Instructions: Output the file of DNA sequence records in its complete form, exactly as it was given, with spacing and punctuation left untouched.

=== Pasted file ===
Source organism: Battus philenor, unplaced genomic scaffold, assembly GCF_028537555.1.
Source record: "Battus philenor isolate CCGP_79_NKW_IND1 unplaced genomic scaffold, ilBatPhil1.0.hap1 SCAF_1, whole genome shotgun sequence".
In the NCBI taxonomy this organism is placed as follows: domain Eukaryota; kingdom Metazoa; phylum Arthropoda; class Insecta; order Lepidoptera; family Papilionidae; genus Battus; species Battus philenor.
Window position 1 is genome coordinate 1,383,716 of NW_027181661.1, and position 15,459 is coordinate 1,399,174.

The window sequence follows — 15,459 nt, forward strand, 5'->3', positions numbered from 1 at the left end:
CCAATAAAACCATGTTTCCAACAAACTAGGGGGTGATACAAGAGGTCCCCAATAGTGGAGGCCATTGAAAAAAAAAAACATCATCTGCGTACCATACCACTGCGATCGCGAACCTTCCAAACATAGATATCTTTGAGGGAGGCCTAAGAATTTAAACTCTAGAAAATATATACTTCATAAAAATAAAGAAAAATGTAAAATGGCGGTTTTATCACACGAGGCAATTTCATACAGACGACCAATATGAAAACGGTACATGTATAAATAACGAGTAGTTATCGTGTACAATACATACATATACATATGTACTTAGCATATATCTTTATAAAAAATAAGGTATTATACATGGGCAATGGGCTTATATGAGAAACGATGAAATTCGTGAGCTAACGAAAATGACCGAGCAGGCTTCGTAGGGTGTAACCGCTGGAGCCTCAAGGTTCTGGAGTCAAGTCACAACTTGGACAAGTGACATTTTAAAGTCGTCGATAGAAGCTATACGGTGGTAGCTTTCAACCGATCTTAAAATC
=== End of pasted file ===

Source organism: Battus philenor, unplaced genomic scaffold, assembly GCF_028537555.1.
Source record: "Battus philenor isolate CCGP_79_NKW_IND1 unplaced genomic scaffold, ilBatPhil1.0.hap1 SCAF_1, whole genome shotgun sequence".
In the NCBI taxonomy this organism is placed as follows: domain Eukaryota; kingdom Metazoa; phylum Arthropoda; class Insecta; order Lepidoptera; family Papilionidae; genus Battus; species Battus philenor.
Window position 1 is genome coordinate 1,383,716 of NW_027181661.1, and position 15,459 is coordinate 1,399,174.

The window sequence follows — 15,459 nt, forward strand, 5'->3', positions numbered from 1 at the left end:
CCAATAAAACCATGTTTCCAACAAACTAGGGGGTGATACAAGAGGTCCCCAATAGTGGAGGCCATTGAAAAAAAAAAACATCATCTGCGTACCATACCACTGCGATCGCGAACCTTCCAAACATAGATATCTTTGAGGGAGGCCTAAGAATTTAAACTCTAGAAAATATATACTTCATAAAAATAAAGAAAAATGTAAAATGGCGGTTTTATCACACGAGGCAATTTCATACAGACGACCAATATGAAAACGGTACATGTATAAATAACGAGTAGTTATCGTGTACAATACATACATATACATATGTACTTAGCATATATCTTTATAAAAAATAAGGTATTATACATGGGCAATGGGCTTATATGAGAAACGATGAAATTCGTGAGCTAACGAAAATGACCGAGCAGGCTTCGTAGGGTGTAACCGCTGGAGCCTCAAGGTTCTGGAGTCAAGTCACAACTTGGACAAGTGACATTTTAAAGTCGTCGATAGAAGCTATACGGTGGTAGCTTTCAACCGATCTTAAAATC